Volume 8 Issue 7, July 2005
News & Views
Empathy refers to our ability to share emotions and sensations such as pain with others. Imaging studies on pain showed that the affective but not sensory component of our pain experience is involved in empathy for pain. In contrast, a new study using transcranial magnetic stimulation highlights for the first time the role of sensorimotor components in empathy for pain in other people.
The rodent brain constantly generates new granule and periglomerular interneurons to replenish the olfactory bulb. New work shows that the two subtypes are derived from distinct progenitor populations, revealing unexpected diversity among adult neural stem cells.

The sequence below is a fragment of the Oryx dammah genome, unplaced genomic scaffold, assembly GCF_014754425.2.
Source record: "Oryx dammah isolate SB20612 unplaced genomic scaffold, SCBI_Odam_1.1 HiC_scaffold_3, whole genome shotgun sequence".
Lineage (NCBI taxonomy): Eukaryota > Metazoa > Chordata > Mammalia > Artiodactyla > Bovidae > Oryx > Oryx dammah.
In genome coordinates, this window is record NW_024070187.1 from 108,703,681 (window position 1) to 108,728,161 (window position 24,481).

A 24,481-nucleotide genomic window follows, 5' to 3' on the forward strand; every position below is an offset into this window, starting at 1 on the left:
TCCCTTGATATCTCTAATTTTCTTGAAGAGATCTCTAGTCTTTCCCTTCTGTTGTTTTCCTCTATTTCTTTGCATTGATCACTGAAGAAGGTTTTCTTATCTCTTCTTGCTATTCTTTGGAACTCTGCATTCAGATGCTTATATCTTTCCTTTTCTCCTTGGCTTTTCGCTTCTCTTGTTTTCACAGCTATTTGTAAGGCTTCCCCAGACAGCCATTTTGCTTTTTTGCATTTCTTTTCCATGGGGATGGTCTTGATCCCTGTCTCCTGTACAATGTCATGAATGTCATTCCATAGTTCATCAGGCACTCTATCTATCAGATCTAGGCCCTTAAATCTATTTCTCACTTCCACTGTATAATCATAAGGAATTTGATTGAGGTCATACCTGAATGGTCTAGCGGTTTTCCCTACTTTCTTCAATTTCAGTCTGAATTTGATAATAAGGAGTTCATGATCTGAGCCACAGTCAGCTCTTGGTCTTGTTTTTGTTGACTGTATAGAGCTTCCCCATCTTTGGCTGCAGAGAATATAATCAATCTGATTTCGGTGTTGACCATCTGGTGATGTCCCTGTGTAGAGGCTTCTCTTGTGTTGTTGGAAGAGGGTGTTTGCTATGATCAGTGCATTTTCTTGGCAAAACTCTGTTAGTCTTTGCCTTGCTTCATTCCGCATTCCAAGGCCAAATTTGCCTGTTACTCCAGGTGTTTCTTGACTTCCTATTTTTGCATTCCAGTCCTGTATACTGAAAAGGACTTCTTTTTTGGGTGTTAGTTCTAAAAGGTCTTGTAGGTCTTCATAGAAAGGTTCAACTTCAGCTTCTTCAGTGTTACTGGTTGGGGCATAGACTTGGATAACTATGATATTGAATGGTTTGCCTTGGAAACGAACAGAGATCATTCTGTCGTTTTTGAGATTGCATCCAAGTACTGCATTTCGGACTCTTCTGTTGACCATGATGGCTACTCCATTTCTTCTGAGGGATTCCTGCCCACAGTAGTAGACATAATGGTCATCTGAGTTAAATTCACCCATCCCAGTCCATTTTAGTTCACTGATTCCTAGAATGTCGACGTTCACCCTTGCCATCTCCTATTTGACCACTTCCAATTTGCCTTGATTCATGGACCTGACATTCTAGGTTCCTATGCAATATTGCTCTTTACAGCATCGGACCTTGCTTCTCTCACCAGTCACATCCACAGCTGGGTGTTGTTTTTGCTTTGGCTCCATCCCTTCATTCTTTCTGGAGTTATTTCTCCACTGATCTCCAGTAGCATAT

The postsynaptic protein GRIP1 is now shown to work with the receptor tyrosine kinase EphB2 to bind a kinesin microtubule motor protein. This causes dendritic transport of EphB2, triggering a pathway critical for establishment and maintenance of dendritic arbors.
Illusions of spatial vision can occur during rapid eye movements known as saccades. A new report shows that temporal judgments are also distorted around the time of saccades, suggesting that the neural representations of time and space may be linked.
Although we hear sounds throughout their duration, studies on anesthetized animals have suggested that auditory cortex neurons primarily detect changes in sound. New evidence in a report in Nature from awake animals is forcing us to reconsider this view.